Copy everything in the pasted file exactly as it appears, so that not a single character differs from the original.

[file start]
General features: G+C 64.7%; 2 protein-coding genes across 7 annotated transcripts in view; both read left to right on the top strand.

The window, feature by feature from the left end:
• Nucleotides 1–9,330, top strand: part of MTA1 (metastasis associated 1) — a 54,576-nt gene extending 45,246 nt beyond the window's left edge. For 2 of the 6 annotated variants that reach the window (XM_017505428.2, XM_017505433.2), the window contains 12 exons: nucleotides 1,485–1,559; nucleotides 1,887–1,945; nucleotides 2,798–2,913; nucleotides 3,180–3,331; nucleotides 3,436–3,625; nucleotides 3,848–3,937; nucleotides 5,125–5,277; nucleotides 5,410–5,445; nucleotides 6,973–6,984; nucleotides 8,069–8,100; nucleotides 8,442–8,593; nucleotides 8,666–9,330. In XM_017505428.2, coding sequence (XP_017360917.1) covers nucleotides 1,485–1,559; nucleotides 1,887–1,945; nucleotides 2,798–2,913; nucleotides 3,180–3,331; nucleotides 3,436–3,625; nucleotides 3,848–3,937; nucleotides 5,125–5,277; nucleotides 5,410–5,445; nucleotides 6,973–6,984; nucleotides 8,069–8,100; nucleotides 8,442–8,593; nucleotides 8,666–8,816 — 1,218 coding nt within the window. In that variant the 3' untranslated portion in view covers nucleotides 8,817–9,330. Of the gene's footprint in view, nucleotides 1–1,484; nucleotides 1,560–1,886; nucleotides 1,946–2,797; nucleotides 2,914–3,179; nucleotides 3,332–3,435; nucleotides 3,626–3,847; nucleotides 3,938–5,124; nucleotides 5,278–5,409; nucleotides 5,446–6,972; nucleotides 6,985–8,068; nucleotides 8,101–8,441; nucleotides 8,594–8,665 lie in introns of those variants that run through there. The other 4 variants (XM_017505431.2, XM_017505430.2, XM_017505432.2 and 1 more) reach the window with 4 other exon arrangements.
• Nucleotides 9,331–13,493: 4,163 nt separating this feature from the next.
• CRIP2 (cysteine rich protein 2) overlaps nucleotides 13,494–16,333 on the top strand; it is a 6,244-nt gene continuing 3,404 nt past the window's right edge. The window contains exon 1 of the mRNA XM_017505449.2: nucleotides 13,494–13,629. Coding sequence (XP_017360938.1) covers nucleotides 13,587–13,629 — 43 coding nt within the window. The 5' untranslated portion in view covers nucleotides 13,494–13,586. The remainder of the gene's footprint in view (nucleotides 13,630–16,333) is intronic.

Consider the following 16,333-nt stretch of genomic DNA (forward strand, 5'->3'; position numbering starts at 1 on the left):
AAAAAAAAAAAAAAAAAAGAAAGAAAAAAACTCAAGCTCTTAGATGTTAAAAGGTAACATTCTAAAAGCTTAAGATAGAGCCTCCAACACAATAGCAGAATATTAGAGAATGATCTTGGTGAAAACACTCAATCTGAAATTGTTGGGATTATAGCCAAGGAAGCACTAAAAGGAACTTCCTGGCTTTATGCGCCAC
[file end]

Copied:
General features: G+C 64.7%; 2 protein-coding genes across 7 annotated transcripts in view; both read left to right on the top strand.

The window, feature by feature from the left end:
• Nucleotides 1–9,330, top strand: part of MTA1 (metastasis associated 1) — a 54,576-nt gene extending 45,246 nt beyond the window's left edge. For 2 of the 6 annotated variants that reach the window (XM_017505428.2, XM_017505433.2), the window contains 12 exons: nucleotides 1,485–1,559; nucleotides 1,887–1,945; nucleotides 2,798–2,913; nucleotides 3,180–3,331; nucleotides 3,436–3,625; nucleotides 3,848–3,937; nucleotides 5,125–5,277; nucleotides 5,410–5,445; nucleotides 6,973–6,984; nucleotides 8,069–8,100; nucleotides 8,442–8,593; nucleotides 8,666–9,330. In XM_017505428.2, coding sequence (XP_017360917.1) covers nucleotides 1,485–1,559; nucleotides 1,887–1,945; nucleotides 2,798–2,913; nucleotides 3,180–3,331; nucleotides 3,436–3,625; nucleotides 3,848–3,937; nucleotides 5,125–5,277; nucleotides 5,410–5,445; nucleotides 6,973–6,984; nucleotides 8,069–8,100; nucleotides 8,442–8,593; nucleotides 8,666–8,816 — 1,218 coding nt within the window. In that variant the 3' untranslated portion in view covers nucleotides 8,817–9,330. Of the gene's footprint in view, nucleotides 1–1,484; nucleotides 1,560–1,886; nucleotides 1,946–2,797; nucleotides 2,914–3,179; nucleotides 3,332–3,435; nucleotides 3,626–3,847; nucleotides 3,938–5,124; nucleotides 5,278–5,409; nucleotides 5,446–6,972; nucleotides 6,985–8,068; nucleotides 8,101–8,441; nucleotides 8,594–8,665 lie in introns of those variants that run through there. The other 4 variants (XM_017505431.2, XM_017505430.2, XM_017505432.2 and 1 more) reach the window with 4 other exon arrangements.
• Nucleotides 9,331–13,493: 4,163 nt separating this feature from the next.
• CRIP2 (cysteine rich protein 2) overlaps nucleotides 13,494–16,333 on the top strand; it is a 6,244-nt gene continuing 3,404 nt past the window's right edge. The window contains exon 1 of the mRNA XM_017505449.2: nucleotides 13,494–13,629. Coding sequence (XP_017360938.1) covers nucleotides 13,587–13,629 — 43 coding nt within the window. The 5' untranslated portion in view covers nucleotides 13,494–13,586. The remainder of the gene's footprint in view (nucleotides 13,630–16,333) is intronic.

Consider the following 16,333-nt stretch of genomic DNA (forward strand, 5'->3'; position numbering starts at 1 on the left):
AAAAAAAAAAAAAAAAAAGAAAGAAAAAAACTCAAGCTCTTAGATGTTAAAAGGTAACATTCTAAAAGCTTAAGATAGAGCCTCCAACACAATAGCAGAATATTAGAGAATGATCTTGGTGAAAACACTCAATCTGAAATTGTTGGGATTATAGCCAAGGAAGCACTAAAAGGAACTTCCTGGCTTTATGCGCCAC